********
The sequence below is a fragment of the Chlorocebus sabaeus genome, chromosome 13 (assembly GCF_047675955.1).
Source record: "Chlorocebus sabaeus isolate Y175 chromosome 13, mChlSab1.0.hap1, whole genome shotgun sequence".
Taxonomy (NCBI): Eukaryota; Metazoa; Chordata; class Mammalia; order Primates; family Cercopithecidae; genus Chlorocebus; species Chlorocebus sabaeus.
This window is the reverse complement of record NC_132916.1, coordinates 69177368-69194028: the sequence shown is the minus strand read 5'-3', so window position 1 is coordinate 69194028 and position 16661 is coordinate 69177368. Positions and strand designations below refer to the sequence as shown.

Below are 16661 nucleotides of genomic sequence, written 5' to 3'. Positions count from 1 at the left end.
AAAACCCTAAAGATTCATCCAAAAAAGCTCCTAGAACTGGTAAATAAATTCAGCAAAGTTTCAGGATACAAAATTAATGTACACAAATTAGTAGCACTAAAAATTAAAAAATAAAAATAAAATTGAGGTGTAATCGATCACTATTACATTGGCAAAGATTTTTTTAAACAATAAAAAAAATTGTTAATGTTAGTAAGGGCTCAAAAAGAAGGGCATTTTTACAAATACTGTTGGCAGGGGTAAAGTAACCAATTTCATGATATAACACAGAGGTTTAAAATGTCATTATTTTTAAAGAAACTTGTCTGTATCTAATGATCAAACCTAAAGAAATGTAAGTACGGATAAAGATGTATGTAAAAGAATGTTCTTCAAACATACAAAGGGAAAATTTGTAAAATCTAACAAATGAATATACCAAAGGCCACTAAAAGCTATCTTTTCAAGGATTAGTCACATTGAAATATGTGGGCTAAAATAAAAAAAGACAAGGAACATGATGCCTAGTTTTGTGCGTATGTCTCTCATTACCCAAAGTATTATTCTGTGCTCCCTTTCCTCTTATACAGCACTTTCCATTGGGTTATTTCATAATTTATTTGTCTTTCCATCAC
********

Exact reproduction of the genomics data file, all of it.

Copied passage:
The sequence below is a fragment of the Chlorocebus sabaeus genome, chromosome 13 (assembly GCF_047675955.1).
Source record: "Chlorocebus sabaeus isolate Y175 chromosome 13, mChlSab1.0.hap1, whole genome shotgun sequence".
Taxonomy (NCBI): Eukaryota; Metazoa; Chordata; class Mammalia; order Primates; family Cercopithecidae; genus Chlorocebus; species Chlorocebus sabaeus.
This window is the reverse complement of record NC_132916.1, coordinates 69177368-69194028: the sequence shown is the minus strand read 5'-3', so window position 1 is coordinate 69194028 and position 16661 is coordinate 69177368. Positions and strand designations below refer to the sequence as shown.

Below are 16661 nucleotides of genomic sequence, written 5' to 3'. Positions count from 1 at the left end.
AAAACCCTAAAGATTCATCCAAAAAAGCTCCTAGAACTGGTAAATAAATTCAGCAAAGTTTCAGGATACAAAATTAATGTACACAAATTAGTAGCACTAAAAATTAAAAAATAAAAATAAAATTGAGGTGTAATCGATCACTATTACATTGGCAAAGATTTTTTTAAACAATAAAAAAAATTGTTAATGTTAGTAAGGGCTCAAAAAGAAGGGCATTTTTACAAATACTGTTGGCAGGGGTAAAGTAACCAATTTCATGATATAACACAGAGGTTTAAAATGTCATTATTTTTAAAGAAACTTGTCTGTATCTAATGATCAAACCTAAAGAAATGTAAGTACGGATAAAGATGTATGTAAAAGAATGTTCTTCAAACATACAAAGGGAAAATTTGTAAAATCTAACAAATGAATATACCAAAGGCCACTAAAAGCTATCTTTTCAAGGATTAGTCACATTGAAATATGTGGGCTAAAATAAAAAAAGACAAGGAACATGATGCCTAGTTTTGTGCGTATGTCTCTCATTACCCAAAGTATTATTCTGTGCTCCCTTTCCTCTTATACAGCACTTTCCATTGGGTTATTTCATAATTTATTTGTCTTTCCATCAC